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Cover image for C# : Avoid == && != to check for nullability

C# : Avoid == && != to check for nullability

pollobatgit profile image dexter ・2 min read

In everyday programming, we have to do something like the following because we don't want to see the ugly NullReferenceException

var car = new Car();

if(car != null) 
{ 
    // invoke method on car variable 
}
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Every programmer knows it's the right approach to avoid NullReferenceException.

But is it?

Interestingly enough, if we think about using == or != it becomes apparent very quickly using these operators is not the proper way to check if a variable is null or not because, in C#, we have operator overloading. See the following example:

public class Car
{
    public static bool operator ==(Car lhs, Car rhs) => true;

    public static bool operator !=(Car lhs, Car rhs) => !(lhs == rhs);
}
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For this implementation we will have inappropriate results for null checking as demonstrated below:

[Fact]
public void CSharp_Runtime_Should_Return_True_Provided_That_Variable_Is_Not_Null()
{
    var car = new Car();
   (car == null).ShouldBeTrue();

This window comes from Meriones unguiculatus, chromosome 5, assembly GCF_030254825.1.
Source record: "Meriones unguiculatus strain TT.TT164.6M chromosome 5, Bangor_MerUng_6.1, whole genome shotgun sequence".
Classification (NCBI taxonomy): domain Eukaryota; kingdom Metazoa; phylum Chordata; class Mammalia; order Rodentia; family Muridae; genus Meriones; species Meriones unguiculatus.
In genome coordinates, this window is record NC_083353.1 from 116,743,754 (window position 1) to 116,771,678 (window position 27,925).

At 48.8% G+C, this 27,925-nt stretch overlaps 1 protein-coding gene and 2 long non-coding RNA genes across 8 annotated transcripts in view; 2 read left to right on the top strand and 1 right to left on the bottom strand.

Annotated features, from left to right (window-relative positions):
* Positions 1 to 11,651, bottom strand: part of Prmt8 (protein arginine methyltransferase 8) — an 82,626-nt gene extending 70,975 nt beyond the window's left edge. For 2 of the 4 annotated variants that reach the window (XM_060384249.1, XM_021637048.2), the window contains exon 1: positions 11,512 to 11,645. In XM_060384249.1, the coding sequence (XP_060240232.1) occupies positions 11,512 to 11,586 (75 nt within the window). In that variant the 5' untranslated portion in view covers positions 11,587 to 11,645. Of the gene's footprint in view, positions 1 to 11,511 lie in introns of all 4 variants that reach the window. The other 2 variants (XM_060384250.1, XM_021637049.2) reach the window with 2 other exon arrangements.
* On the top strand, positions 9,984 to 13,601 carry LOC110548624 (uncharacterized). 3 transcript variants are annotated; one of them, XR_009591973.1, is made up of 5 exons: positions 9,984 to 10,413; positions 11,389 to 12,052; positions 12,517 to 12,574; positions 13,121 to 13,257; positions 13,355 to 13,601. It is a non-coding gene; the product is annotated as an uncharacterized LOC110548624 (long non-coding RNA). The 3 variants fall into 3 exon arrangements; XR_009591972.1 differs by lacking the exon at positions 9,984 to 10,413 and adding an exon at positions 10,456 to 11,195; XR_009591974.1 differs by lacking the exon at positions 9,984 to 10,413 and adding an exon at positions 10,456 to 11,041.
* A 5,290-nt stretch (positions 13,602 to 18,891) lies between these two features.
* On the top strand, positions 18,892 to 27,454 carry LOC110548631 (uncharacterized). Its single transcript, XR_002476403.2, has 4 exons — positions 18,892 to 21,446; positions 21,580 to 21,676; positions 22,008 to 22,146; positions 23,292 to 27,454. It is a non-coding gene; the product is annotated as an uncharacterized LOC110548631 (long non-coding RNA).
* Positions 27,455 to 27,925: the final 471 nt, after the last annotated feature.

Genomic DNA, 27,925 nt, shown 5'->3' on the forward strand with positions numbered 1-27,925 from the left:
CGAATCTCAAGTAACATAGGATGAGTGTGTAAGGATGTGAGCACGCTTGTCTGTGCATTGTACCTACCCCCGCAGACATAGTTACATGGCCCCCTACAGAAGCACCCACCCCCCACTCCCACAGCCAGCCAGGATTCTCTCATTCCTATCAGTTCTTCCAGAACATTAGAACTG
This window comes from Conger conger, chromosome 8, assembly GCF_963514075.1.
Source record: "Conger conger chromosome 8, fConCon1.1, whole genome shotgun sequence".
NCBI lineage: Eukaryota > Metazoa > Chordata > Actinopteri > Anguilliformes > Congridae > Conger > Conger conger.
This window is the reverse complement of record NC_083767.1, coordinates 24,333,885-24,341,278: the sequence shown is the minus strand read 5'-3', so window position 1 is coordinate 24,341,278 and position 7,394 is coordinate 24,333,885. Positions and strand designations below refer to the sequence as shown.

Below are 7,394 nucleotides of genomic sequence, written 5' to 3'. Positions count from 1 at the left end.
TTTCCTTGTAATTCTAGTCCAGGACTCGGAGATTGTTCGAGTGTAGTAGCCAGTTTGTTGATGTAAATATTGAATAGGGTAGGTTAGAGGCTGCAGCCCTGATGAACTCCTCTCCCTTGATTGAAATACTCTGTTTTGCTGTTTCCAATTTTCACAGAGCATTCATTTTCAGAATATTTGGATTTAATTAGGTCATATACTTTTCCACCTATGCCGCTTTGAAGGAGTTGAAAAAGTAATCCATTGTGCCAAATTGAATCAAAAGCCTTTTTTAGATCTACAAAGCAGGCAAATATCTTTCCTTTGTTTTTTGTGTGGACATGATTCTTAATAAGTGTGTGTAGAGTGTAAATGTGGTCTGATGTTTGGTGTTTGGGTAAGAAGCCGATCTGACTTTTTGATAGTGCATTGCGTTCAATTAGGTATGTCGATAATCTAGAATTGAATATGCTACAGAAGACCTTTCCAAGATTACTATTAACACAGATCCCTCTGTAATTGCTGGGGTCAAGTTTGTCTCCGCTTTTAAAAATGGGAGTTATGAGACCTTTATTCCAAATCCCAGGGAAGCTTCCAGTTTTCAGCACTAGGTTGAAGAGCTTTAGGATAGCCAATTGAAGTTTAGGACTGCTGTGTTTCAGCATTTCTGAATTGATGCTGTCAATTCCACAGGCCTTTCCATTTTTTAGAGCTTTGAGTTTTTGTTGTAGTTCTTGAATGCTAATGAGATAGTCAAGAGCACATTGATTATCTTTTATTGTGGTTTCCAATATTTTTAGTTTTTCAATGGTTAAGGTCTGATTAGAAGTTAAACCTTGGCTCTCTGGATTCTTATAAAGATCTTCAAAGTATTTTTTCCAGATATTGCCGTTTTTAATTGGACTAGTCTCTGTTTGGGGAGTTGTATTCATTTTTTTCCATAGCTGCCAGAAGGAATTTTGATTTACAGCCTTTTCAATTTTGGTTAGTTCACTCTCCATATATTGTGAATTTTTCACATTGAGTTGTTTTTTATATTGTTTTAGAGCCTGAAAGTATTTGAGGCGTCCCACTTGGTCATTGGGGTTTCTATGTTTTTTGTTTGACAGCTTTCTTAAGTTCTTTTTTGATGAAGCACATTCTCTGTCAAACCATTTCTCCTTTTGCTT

}

[Fact]
public void CSharp_Runtime_Should_Return_False_Provided_That_Variable_Is_Not_Null()
{
    var car = new Car();
   (car != null).ShouldBeFalse();
}
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Then what's the solution?

Use is & is not operator combination as shown below:

[Fact]
public void CSharp_Runtime_Should_Return_False_Provided_That_Variable_Is_Not_Null()
{
    var car = new Car();
    (car is null).ShouldBeFalse();
}

[Fact]
public void CSharp_Runtime_Should_Return_True_Provided_That_Variable_Is_Not_Null()
{
    var car = new Car();
    (car is not null).ShouldBeTrue();
}
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Use is { } expression as below:

[Fact]
public void CSharp_Runtime_Should_Return_True_That_Variable_Is_Not_Null_Using_Property_Pattern_Matching()
{
    var car = new Car();
    (car is { }).ShouldBeTrue();
}

[Fact]
public void CSharp_Runtime_Should_Return_False_That_Variable_Is_Null_Using_Property_Pattern_Matching()
{
    Car car = null;
    (car is { }).ShouldBeFalse();
}
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Note: is { } expression checks if the variable is an instance of object

Use object.ReferenceEquals static method as below:

[Fact]
public void CSharp_Runtime_Should_Return_True_Provided_That_Variable_Is_Not_Null_Using_Reference_Equality_Check()
{
    var car = new Car();
    car.IsNotNull().ShouldBeTrue();
}

[Fact]
public void CSharp_Runtime_Should_Return_False_Provided_That_Variable_Is_Null_Using_Reference_Equality_Check()
{
    Car car = null;
    car.IsNotNull().ShouldBeFalse();
}

...
...
...

public static class ObjectExtensions
{
    public static bool IsNull<T>(this T obj) => ReferenceEquals(obj, null);

    public static bool IsNotNull<T>(this T obj) => !obj.IsNull();
}
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Post inspiration: How null checks have changed in C#

Discussion (1)

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John Dave Dalmao • Edited

When I use the "is" to check for null it works, but when I use "is not", I get this error: "Feature "not pattern" is not available in C#8.0. Please use language 9.0 or greater"

//check the image for my versions... my vs2019 is up to date, and I don't know where to change the version (if I needed to)

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